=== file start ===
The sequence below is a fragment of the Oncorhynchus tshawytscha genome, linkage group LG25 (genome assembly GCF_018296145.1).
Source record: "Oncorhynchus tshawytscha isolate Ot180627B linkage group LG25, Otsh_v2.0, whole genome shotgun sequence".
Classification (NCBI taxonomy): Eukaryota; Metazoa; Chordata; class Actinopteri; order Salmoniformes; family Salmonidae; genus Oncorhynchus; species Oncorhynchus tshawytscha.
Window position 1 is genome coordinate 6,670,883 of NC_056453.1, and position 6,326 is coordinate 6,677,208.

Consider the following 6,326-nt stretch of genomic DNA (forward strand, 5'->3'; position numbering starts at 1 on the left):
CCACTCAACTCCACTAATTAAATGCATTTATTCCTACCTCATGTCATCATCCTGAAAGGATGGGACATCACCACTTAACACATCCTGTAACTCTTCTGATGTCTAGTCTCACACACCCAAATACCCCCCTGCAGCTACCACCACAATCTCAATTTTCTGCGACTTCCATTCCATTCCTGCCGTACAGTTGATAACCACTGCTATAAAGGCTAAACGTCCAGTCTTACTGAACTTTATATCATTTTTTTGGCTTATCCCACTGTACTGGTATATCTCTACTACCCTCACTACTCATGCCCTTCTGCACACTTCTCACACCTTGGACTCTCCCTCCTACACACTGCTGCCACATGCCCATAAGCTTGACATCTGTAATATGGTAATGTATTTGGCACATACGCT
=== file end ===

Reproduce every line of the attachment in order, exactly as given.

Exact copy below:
The sequence below is a fragment of the Oncorhynchus tshawytscha genome, linkage group LG25 (genome assembly GCF_018296145.1).
Source record: "Oncorhynchus tshawytscha isolate Ot180627B linkage group LG25, Otsh_v2.0, whole genome shotgun sequence".
Classification (NCBI taxonomy): Eukaryota; Metazoa; Chordata; class Actinopteri; order Salmoniformes; family Salmonidae; genus Oncorhynchus; species Oncorhynchus tshawytscha.
Window position 1 is genome coordinate 6,670,883 of NC_056453.1, and position 6,326 is coordinate 6,677,208.

Consider the following 6,326-nt stretch of genomic DNA (forward strand, 5'->3'; position numbering starts at 1 on the left):
CCACTCAACTCCACTAATTAAATGCATTTATTCCTACCTCATGTCATCATCCTGAAAGGATGGGACATCACCACTTAACACATCCTGTAACTCTTCTGATGTCTAGTCTCACACACCCAAATACCCCCCTGCAGCTACCACCACAATCTCAATTTTCTGCGACTTCCATTCCATTCCTGCCGTACAGTTGATAACCACTGCTATAAAGGCTAAACGTCCAGTCTTACTGAACTTTATATCATTTTTTTGGCTTATCCCACTGTACTGGTATATCTCTACTACCCTCACTACTCATGCCCTTCTGCACACTTCTCACACCTTGGACTCTCCCTCCTACACACTGCTGCCACATGCCCATAAGCTTGACATCTGTAATATGGTAATGTATTTGGCACATACGCT